'This Week' Transcript: GOP Presidential Candidate Herman Cain
Oct. 2, 2011— -- (BEGIN VIDEO CLIP)
AMANPOUR (voice-over): This week, he's surging in the polls, and now he's challenging the front-runners.
CAIN: Send Washington a message: They're ready for a problem-solver, not another politician.
AMANPOUR: Our headliner, Herman Cain.
And will he or won't he?
(UNKNOWN): We can't wait another four years.
AMANPOUR: He's listening, but will Governor Chris Christie take the plunge?
Plus, American CEOs...
(UNKNOWN): This is no longer a crisis. It's an emergency.
AMANPOUR: Fed up with political paralysis, they're lashing out at Congress and the president.
OBAMA: Let's make things happen.
AMANPOUR: George Will, Jake Tapper, Republican strategist Nicolle Wallace, and Democratic strategist Mark Penn debate that, plus all the week's politics, on our roundtable.
Then, "This Week" marks 10 years since the start of the Afghan war, America's longest. Martha Raddatz reports from Afghanistan on what's been achieved and at what cost.
(END VIDEO CLIP)
ANNOUNCER: Live from the Newseum in Washington, "This Week" with Christiane Amanpour starts right now.
AMANPOUR: Good morning, and welcome to the program. And we have lots to get to today. But first, some news since your morning papers.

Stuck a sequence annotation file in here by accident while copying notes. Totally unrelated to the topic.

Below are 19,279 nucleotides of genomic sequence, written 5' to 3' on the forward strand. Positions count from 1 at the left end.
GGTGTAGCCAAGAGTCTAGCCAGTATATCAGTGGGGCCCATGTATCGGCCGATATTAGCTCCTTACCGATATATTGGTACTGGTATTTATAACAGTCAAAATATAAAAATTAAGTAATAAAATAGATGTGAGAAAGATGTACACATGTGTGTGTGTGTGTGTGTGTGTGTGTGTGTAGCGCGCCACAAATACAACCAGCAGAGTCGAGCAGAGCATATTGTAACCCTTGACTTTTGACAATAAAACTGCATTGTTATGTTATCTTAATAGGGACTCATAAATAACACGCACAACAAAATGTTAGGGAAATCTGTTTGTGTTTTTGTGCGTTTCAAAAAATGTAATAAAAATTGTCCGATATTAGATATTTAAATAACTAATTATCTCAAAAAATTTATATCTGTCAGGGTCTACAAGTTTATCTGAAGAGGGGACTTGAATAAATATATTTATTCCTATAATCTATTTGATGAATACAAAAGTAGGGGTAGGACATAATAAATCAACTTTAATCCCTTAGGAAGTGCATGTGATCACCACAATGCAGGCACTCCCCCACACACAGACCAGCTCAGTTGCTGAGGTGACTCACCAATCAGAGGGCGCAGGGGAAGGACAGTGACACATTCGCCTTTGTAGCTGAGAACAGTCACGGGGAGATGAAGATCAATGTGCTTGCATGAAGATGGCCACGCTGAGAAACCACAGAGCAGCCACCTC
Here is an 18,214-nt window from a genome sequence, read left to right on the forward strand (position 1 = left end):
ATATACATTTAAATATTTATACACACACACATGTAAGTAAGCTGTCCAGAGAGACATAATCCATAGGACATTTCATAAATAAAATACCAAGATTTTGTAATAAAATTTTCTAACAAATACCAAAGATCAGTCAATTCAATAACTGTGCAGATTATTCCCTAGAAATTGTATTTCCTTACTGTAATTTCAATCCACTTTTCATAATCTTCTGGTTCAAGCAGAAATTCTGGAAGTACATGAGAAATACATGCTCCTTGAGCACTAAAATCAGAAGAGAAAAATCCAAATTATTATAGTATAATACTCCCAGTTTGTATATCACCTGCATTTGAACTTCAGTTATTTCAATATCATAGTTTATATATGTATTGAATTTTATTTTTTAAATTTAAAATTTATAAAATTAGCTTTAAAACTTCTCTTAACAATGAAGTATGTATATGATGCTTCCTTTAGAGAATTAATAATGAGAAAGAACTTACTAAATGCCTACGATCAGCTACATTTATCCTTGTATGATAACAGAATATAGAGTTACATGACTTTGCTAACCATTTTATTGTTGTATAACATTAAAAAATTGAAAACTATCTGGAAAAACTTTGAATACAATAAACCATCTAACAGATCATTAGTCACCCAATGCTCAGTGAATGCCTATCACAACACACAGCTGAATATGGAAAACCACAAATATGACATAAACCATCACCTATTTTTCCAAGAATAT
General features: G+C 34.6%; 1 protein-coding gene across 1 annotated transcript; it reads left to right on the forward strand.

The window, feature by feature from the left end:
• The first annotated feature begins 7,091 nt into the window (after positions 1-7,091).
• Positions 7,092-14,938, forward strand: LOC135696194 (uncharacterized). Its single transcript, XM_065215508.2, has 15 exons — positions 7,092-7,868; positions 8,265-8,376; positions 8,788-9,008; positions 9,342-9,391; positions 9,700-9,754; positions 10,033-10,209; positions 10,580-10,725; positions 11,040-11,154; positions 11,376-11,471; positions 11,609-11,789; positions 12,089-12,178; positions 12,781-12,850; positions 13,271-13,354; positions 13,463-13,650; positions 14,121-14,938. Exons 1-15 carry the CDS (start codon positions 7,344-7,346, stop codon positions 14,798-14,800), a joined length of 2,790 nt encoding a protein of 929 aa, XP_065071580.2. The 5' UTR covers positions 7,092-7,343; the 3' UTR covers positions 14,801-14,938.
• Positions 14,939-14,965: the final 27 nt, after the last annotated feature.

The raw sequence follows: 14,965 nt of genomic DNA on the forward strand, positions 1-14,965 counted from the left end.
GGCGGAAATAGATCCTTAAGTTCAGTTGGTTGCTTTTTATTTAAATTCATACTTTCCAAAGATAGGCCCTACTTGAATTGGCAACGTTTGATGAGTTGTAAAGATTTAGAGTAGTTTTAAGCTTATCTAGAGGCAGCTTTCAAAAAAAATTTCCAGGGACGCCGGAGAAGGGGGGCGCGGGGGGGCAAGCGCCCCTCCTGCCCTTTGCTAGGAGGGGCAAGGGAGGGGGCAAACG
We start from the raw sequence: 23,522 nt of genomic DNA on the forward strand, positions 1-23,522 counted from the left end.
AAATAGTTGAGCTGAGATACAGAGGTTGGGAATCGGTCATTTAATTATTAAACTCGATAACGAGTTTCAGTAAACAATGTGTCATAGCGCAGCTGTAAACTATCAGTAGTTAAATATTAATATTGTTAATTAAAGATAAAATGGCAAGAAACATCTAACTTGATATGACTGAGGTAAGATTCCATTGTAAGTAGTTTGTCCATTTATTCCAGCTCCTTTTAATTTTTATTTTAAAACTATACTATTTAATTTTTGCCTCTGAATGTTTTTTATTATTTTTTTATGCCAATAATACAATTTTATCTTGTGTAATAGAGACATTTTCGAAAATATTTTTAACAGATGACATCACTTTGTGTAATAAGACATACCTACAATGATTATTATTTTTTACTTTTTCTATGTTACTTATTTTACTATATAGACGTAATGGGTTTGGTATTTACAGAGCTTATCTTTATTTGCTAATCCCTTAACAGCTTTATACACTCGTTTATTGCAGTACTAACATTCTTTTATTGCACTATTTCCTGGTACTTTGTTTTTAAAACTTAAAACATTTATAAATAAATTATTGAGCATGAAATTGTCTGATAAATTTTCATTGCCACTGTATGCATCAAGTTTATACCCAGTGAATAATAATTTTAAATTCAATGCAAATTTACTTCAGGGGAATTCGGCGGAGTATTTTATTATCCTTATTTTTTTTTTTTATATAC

More than 700 demonstrators protesting corporate greed, among other issues, were arrested last night on the Brooklyn bridge in New York City. The grassroots movement has swamped Wall Street for more than two weeks now.
President Obama last night blasted the Republican candidates who didn't react as members of a debate audience booed a gay soldier serving in Iraq. The president spoke at the annual gala of the Human Rights Campaign, the nation's largest gay rights organization.
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OBAMA: We don't believe in the kind of smallness that says it's OK for a stage full of political leaders, one of whom could end up being the president of the United States, being silent when an America soldier is booed.
We don't believe in that. We don't believe in standing silent when that happens. You want to be commander-in-chief? You can start by standing up for the men and women who wear the uniform of the United States, even when it's not politically convenient.
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AMANPOUR: The president's comments capped a frenetic few days on the campaign trail, which saw the actual candidates largely overshadowed by the man on the fence. Here's ABC's senior political correspondent Jon Karl with "This Week in Politics."
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(UNKNOWN) (voice-over): My Italian mother, she told me to tell you that you've got to run for president.
KARL (voice-over): It was the most electrifying event of the campaign so far, and it involved a guy who isn't even running, at least not yet.
(UNKNOWN): We need you. Your country needs you to run for president.
KARL: It wasn't just that people were begging Chris Christie to run. It was where they were begging, on hallowed ground for Republicans, the Reagan Library.
CHRISTIE: I thank you for what you're saying, and I take it in, and I'm listening to every word of it and feeling it.
KARL: In other words, he may actually do it.
Out on the real campaign trail, it was the potential first ladies who broke through. In Iowa, Anita Perry said, for the next debate, her husband will try harder.
A. PERRY: He's going to be better prepared this time.
KARL: And Ann Romney mused about those who might not support her husband